Lewis leads NBA All-Star entourage to Japan; Truckee man receives official league sanction for foreign hoop game | SierraSun.com
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Lewis leads NBA All-Star entourage to Japan; Truckee man receives official league sanction for foreign hoop game

ERICK STUDENICKA

It’s not worth asking Truckee resident Gary Lewis whether his work within the sports and entertainment industry in any way resembles Tom Cruise’s sports agent character in the film “Jerry Maguire” – for the past several months, Lewis has been so involved with his own sports-related business, he hasn’t had time to view the movie.

Lewis’ recent hard work, however, will come to fruition Aug. 12-13 in the Tokyo Dome in Japan as his company, United Global Artists Inc. hosts the basketball “Super Games,” a two-game series featuring several prominent NBA All-Stars including Charles Barkley, Clyde Drexler, Shawn Kemp, Gary Payton and Shaquille O’Neal. The Super Games are the first-ever All-Star basketball games outside of the United States featuring active NBA players to be officially sanctioned by the NBA.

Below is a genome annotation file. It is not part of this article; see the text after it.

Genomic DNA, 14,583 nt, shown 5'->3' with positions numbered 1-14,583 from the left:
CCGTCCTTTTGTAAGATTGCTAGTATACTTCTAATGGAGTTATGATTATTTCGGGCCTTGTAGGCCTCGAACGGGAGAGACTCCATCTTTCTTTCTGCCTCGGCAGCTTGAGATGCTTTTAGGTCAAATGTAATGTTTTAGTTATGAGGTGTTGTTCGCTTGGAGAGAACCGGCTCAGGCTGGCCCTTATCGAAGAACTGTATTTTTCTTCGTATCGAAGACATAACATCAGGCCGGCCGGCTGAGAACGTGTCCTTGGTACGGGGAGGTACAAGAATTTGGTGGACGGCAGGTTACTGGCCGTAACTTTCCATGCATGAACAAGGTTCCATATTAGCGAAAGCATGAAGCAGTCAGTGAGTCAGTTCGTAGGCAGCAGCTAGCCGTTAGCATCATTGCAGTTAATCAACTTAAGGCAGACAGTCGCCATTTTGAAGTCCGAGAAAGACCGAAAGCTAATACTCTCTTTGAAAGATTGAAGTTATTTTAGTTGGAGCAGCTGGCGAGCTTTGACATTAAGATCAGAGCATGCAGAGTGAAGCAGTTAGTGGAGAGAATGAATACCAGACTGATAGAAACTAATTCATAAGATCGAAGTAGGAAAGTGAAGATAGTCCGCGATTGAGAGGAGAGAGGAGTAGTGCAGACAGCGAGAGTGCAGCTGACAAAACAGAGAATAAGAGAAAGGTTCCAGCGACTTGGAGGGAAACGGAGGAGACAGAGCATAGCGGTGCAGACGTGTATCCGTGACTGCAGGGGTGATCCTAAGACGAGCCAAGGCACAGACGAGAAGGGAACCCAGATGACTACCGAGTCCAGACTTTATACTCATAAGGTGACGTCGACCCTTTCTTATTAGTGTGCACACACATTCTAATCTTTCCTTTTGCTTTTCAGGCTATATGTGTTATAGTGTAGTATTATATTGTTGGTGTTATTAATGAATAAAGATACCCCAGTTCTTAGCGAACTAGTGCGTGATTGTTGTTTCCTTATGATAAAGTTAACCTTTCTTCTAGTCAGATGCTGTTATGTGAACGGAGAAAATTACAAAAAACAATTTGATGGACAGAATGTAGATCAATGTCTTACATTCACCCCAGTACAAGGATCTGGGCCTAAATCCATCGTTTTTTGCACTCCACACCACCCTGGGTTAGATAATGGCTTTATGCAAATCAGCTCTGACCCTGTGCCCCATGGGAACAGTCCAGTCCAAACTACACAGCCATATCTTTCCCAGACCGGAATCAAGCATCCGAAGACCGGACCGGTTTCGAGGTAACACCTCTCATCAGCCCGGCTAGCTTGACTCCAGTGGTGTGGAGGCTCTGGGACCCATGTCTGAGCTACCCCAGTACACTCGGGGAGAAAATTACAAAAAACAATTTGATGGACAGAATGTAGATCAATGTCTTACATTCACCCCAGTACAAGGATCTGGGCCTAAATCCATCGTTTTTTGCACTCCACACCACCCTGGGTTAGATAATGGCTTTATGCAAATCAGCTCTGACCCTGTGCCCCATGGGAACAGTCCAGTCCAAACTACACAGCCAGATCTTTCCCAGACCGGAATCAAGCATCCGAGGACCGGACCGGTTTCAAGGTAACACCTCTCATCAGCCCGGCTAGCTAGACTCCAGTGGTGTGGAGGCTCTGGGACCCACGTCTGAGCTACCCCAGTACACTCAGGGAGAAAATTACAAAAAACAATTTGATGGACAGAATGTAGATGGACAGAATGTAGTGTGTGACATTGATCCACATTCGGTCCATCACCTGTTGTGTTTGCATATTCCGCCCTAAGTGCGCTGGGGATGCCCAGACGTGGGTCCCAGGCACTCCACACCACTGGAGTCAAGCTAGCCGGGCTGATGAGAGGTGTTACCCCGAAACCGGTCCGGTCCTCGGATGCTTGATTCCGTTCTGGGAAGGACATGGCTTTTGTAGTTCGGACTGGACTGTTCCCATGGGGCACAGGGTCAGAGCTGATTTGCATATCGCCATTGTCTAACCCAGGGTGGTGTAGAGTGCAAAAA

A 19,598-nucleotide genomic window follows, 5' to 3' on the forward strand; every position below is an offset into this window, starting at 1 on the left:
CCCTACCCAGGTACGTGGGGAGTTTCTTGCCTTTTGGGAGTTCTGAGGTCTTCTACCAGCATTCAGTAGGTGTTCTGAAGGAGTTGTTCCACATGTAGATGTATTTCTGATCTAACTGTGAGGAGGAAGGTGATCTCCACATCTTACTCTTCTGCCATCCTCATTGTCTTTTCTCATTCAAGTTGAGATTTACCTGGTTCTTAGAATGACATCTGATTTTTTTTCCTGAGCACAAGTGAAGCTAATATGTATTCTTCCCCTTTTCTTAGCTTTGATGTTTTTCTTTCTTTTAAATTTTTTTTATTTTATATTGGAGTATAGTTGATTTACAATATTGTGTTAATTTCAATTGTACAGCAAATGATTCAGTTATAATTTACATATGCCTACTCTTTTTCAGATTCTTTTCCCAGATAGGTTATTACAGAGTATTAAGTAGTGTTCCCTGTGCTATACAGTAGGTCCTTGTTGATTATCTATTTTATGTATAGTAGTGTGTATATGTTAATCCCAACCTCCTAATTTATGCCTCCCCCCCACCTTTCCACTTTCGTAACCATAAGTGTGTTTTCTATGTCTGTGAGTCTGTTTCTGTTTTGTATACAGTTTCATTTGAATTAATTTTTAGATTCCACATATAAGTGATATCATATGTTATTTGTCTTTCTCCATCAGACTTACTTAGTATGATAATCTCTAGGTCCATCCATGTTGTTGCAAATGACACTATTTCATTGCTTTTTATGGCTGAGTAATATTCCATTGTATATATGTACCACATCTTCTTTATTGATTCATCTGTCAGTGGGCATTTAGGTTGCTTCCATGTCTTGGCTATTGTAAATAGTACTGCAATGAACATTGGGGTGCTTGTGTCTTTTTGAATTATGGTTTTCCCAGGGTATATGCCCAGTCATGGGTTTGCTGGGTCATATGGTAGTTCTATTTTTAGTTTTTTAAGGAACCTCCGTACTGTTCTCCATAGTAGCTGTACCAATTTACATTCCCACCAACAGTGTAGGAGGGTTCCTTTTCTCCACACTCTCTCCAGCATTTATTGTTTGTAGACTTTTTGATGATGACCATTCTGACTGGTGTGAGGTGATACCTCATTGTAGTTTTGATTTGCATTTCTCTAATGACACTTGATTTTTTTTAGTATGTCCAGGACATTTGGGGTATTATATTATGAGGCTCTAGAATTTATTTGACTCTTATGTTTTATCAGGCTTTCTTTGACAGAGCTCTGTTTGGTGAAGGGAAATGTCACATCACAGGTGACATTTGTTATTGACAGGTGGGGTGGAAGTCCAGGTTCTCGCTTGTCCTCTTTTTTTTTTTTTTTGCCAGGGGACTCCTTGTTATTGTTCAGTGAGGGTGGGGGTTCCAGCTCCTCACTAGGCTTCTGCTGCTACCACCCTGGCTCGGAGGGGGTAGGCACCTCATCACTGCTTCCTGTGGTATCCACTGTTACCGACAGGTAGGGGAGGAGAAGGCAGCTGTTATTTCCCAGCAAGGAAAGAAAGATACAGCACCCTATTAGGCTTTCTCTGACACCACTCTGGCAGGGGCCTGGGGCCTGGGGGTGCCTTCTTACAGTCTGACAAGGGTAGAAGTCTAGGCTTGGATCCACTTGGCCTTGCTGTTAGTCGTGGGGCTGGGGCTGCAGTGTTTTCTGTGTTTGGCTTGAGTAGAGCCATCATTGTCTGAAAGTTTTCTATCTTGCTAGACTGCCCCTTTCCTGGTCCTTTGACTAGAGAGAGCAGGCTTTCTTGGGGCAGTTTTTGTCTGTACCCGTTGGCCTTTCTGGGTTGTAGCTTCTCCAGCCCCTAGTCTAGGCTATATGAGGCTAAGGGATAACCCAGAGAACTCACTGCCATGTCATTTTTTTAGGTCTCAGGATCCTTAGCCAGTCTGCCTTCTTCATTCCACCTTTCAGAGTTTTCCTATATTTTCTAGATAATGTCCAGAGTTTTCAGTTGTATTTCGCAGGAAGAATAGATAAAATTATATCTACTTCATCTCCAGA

“It was tough to get permission, but it was also an honor to get the games sanctioned by the NBA,” said Lewis, who recognized an opportunity for a game in Japan this year when the NBA chose not to schedule any exhibition or regular season games in Japan during the 1997-98 season. “I knew the NBA needed something in Japan in 1997, so I approached the NBA and asked if they would let my company put on two exhibition games in Japan. The games were initially sanctioned on May 23 and advertising for the games began July 6 in Japan.”

Lewis said the Japanese are extremely interested in NBA basketball and that the 38,500 seat Tokyo Dome should sell out for both games.

“The Japanese love American celebrities, both motion picture stars and athletes,” said Lewis, who works out of an office in his home. “The NBA is currently bigger than baseball in Japan. There is an untapped potential for sports events in Japan.”

The Super Games aren’t Lewis’ first venture into Japan; last year Lewis organized the first Japanese television interview with Chicago Bulls’ star Michael Jordan.

“The interview with Jordan was the highest rated TV show in Japan,” Lewis said. “We did the interview right in South Lake Tahoe last summer during the celebrity golf tournament.”

While organizing games and producing videos are encompassed within his job, Lewis said he wouldn’t label himself as either a “promoter” or “producer.”

“No one word describes my job,” Lewis said. “If a person asks for a one-word description for my job, I usually say ‘consultant.’ But my job also includes marketing and promotion in addition to consulting, so ‘consultant’ doesn’t exactly describe it either.”